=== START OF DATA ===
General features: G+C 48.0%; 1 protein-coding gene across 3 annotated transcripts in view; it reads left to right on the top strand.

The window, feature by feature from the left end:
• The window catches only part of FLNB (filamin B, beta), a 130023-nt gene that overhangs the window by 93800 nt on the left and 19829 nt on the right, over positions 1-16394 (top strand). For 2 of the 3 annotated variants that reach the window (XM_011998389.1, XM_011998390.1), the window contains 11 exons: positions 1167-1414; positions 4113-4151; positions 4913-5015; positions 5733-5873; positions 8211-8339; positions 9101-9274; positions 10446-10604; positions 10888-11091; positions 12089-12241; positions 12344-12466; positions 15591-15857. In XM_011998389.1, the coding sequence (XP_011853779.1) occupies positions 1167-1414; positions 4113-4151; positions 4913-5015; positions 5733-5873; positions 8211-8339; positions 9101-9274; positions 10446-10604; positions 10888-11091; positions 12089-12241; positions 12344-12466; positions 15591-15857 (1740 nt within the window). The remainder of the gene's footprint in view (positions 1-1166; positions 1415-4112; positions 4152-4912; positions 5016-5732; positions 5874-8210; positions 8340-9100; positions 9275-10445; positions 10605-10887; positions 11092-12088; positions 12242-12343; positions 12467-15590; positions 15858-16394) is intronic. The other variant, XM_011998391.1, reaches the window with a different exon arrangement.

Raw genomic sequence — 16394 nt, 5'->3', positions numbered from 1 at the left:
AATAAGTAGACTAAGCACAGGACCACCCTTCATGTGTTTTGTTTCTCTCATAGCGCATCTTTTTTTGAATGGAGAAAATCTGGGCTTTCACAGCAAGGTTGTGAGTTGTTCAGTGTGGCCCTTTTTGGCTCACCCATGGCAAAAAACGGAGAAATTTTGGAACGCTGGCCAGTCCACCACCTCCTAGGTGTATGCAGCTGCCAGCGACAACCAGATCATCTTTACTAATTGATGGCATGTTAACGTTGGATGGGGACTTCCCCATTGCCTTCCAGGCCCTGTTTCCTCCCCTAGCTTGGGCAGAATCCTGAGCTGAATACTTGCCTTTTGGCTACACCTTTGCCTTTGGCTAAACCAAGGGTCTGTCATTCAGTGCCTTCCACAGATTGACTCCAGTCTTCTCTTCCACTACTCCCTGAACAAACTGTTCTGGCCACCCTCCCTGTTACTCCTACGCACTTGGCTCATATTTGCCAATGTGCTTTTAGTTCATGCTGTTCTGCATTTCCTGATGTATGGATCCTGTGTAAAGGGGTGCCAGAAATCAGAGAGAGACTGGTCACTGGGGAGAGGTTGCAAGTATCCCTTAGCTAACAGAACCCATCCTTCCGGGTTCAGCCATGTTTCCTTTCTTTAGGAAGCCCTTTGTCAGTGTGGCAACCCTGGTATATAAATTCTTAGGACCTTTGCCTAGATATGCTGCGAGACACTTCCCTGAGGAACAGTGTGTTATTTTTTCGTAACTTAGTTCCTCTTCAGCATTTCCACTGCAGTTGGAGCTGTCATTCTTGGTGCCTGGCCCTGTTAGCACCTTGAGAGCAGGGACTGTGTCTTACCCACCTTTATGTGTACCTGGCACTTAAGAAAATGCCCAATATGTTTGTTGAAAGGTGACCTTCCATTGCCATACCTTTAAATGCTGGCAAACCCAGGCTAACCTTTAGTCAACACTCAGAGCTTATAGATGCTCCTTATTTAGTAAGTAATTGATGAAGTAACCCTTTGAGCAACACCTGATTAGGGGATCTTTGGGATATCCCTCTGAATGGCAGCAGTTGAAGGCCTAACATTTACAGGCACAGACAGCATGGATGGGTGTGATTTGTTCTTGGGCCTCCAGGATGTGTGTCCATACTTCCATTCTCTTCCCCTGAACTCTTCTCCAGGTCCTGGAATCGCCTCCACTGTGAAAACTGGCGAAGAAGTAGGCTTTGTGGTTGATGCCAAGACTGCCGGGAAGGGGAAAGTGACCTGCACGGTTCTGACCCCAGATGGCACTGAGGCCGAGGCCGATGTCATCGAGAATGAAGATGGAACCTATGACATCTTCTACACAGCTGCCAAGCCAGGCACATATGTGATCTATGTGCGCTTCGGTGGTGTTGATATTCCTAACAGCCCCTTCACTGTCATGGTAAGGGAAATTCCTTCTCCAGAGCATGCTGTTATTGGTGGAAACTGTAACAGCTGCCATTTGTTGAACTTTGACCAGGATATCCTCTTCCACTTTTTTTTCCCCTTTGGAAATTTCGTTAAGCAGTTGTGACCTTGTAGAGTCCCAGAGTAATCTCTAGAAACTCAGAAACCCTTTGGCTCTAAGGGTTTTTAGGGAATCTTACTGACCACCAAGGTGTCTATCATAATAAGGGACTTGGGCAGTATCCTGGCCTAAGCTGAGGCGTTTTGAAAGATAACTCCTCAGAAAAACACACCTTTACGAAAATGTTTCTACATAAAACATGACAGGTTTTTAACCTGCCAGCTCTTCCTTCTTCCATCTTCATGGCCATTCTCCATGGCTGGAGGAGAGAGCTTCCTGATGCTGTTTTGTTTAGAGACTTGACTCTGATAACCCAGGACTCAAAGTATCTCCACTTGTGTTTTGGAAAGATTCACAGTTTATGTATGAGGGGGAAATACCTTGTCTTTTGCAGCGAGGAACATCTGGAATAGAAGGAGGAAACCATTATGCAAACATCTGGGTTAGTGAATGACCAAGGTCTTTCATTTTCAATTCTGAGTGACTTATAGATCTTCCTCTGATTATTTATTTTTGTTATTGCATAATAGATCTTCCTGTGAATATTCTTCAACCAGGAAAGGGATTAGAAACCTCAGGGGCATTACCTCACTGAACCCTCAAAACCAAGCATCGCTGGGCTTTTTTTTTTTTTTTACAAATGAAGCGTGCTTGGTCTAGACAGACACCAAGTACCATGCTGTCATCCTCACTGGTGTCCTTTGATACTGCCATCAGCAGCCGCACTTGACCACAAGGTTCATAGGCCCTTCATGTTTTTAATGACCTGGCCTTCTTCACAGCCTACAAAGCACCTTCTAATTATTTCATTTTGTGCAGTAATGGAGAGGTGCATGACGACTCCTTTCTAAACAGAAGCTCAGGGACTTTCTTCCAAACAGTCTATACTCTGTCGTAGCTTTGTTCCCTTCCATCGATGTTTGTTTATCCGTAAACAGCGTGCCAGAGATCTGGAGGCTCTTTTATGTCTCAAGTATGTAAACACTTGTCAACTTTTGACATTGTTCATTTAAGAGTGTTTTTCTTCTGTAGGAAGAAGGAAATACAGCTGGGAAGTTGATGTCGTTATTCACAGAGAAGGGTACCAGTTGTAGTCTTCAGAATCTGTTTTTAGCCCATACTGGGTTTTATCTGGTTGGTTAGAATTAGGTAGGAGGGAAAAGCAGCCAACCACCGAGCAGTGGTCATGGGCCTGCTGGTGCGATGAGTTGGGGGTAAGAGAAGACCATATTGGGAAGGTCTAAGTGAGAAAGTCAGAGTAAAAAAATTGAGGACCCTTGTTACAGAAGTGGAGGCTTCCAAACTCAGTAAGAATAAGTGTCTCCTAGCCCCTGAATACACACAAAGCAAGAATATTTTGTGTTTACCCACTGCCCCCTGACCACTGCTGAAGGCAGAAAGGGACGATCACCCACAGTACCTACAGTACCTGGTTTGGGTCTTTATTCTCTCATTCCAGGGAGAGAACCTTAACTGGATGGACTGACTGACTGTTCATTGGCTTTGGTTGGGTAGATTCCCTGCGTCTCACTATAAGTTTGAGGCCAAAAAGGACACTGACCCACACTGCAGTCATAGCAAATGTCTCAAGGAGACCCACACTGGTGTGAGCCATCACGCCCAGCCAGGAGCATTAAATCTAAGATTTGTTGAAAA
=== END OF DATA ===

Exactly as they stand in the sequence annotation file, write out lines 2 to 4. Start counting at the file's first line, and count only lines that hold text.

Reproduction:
The window, feature by feature from the left end:
• The window catches only part of FLNB (filamin B, beta), a 130023-nt gene that overhangs the window by 93800 nt on the left and 19829 nt on the right, over positions 1-16394 (top strand). For 2 of the 3 annotated variants that reach the window (XM_011998389.1, XM_011998390.1), the window contains 11 exons: positions 1167-1414; positions 4113-4151; positions 4913-5015; positions 5733-5873; positions 8211-8339; positions 9101-9274; positions 10446-10604; positions 10888-11091; positions 12089-12241; positions 12344-12466; positions 15591-15857. In XM_011998389.1, the coding sequence (XP_011853779.1) occupies positions 1167-1414; positions 4113-4151; positions 4913-5015; positions 5733-5873; positions 8211-8339; positions 9101-9274; positions 10446-10604; positions 10888-11091; positions 12089-12241; positions 12344-12466; positions 15591-15857 (1740 nt within the window). The remainder of the gene's footprint in view (positions 1-1166; positions 1415-4112; positions 4152-4912; positions 5016-5732; positions 5874-8210; positions 8340-9100; positions 9275-10445; positions 10605-10887; positions 11092-12088; positions 12242-12343; positions 12467-15590; positions 15858-16394) is intronic. The other variant, XM_011998391.1, reaches the window with a different exon arrangement.

Raw genomic sequence — 16394 nt, 5'->3', positions numbered from 1 at the left: